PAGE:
Our Guide to Compressed Air Piping (Distribution Systems)

Throughout industry, compressed air is so widely used that it is often regarded as the fourth utility, after electricity, natural gas and water.

Just like gas, electric and water, compressed air requires a distribution system that works efficiently.

A brief history of compressed air distribution piping

Black Iron
For many years the only pipe available was black iron. This wasn’t the best solution as it suffered from porosity and leaks due to corrosion along the length of the pipe and threads.

Galvanised Pipe
Galvanised pipe was then introduced, but it also suffered from corrosion problems where the pipe was cut and threaded, as well as restrictions due to rough internal finish and reduction. Today it is still used for compressor house installations, especially for headers, due to its strength and rigidity.

Plastic (Solvent weld type)
No corrosion problems, but larger sizes are required because of the thickness of the wall. Plastic piping is also susceptible to damage from UV and certain airborne solvents found at printer works and chemical companies. It’s also susceptible to some compressor oils (it has been known to show signs of crazing and even shattering, which could cause serious injuries). However, the latest innovations in plastics have alleviated some of the above problems.

Square Profile Aluminium Tube (Extruded)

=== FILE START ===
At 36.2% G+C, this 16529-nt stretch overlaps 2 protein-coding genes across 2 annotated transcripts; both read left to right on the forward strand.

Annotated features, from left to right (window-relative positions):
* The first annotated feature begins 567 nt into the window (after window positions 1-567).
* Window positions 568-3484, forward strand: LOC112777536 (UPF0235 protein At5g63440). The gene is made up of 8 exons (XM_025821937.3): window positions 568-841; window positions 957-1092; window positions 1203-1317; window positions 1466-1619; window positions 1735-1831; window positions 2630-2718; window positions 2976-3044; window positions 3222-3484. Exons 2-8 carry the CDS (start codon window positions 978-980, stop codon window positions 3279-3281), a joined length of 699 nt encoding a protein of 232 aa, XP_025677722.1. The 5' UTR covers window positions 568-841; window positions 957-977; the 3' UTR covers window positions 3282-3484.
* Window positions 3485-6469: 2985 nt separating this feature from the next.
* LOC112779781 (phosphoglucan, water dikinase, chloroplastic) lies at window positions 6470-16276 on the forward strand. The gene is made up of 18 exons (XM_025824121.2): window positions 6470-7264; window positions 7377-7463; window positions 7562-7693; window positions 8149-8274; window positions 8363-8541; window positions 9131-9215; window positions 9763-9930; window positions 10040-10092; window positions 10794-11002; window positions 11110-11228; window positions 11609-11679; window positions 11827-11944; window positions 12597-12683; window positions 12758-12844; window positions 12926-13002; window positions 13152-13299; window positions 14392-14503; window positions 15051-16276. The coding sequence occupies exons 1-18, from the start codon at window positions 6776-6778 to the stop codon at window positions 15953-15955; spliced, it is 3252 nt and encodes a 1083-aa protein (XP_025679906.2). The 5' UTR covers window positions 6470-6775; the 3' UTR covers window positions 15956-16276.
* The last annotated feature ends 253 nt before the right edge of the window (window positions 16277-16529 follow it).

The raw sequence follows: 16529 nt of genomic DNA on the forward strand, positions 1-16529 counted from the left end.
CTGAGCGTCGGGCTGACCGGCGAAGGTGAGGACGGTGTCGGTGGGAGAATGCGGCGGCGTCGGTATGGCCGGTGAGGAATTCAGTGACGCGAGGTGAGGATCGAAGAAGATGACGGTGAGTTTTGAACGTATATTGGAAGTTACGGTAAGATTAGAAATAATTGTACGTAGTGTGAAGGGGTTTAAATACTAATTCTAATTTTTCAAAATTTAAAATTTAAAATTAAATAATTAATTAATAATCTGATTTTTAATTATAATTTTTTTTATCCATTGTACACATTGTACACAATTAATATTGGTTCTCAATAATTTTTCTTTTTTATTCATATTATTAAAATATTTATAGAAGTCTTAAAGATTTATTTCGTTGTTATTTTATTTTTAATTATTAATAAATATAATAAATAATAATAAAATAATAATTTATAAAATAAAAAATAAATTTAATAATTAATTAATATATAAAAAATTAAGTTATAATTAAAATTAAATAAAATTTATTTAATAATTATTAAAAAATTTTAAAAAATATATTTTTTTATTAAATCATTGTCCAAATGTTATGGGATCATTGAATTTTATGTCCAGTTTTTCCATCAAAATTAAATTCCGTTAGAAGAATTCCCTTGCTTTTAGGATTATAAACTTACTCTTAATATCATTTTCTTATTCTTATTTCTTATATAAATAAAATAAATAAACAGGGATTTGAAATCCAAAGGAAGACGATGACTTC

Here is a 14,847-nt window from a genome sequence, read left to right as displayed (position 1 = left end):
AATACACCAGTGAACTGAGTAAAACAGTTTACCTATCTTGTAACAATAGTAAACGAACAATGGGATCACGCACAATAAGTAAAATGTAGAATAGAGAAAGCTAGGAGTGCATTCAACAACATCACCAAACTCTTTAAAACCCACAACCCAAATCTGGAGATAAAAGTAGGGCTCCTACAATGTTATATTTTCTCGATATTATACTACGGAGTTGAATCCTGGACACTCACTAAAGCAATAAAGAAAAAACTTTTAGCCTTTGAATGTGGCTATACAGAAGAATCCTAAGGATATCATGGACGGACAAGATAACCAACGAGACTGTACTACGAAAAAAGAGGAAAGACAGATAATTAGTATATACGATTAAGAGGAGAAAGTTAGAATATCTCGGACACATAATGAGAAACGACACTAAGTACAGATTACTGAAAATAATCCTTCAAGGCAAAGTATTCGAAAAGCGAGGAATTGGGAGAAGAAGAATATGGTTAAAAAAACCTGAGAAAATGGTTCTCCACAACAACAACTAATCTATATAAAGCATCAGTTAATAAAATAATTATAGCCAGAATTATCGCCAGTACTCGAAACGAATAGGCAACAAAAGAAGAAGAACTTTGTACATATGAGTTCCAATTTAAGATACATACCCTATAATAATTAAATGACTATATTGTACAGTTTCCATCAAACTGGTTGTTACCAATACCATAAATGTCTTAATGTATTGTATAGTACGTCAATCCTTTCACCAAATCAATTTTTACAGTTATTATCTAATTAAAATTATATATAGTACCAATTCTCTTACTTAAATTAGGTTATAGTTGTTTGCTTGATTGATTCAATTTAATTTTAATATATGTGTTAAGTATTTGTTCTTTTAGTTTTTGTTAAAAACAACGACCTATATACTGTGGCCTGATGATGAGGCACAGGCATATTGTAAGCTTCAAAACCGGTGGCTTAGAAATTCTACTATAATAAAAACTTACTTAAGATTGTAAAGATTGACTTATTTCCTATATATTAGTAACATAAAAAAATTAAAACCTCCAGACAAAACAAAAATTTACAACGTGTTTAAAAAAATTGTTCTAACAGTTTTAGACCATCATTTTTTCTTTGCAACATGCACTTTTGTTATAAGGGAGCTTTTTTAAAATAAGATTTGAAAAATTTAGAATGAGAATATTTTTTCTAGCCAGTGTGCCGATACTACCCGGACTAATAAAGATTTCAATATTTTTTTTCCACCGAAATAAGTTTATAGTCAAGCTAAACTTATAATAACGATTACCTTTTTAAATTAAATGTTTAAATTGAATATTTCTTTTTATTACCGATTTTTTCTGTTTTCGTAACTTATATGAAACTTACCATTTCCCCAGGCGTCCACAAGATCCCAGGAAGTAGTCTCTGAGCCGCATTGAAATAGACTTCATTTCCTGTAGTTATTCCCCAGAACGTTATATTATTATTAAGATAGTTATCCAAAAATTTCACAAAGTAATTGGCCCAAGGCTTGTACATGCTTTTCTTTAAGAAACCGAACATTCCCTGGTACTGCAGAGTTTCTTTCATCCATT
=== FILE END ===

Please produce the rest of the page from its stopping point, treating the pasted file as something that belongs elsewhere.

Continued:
Various companies have started supplying square profile aluminium tube. This has no corrosion problems; however, its profile is quite large due to having a round inner diameter and square external. This means that special equipment is needed to ensure it is square cut to enable the inserts to fit correctly, which has cost implications.

Round section (thin wall) Extruded Aluminium Tube:
The latest air mains are ideally installed using extruded thin-walled aluminium pipework systems. The smooth bore reduces flow losses and the pipework diameter can be reduced compared with galvanised pipe. The fittings are matched to the internal diameter to lessen turbulence hence restrictions = energy saving. Because of its low weight, it is easy to install, with less stress on the fixings.

Unlike threaded pipework, there is no cutting oil or swarf left in the piping – and it’s easy to extend or add extra drops for added versatility. Extra drops can be added while the system is under pressure, provided you use the correct tools, which cuts out any loss in production. An anodised outer coating is coloured for the majority of gases and vacuum systems.

All the above piping systems above have a place in industry depending on their environment and use.

If you would like advice on which piping system is correct for your company please contact PPS.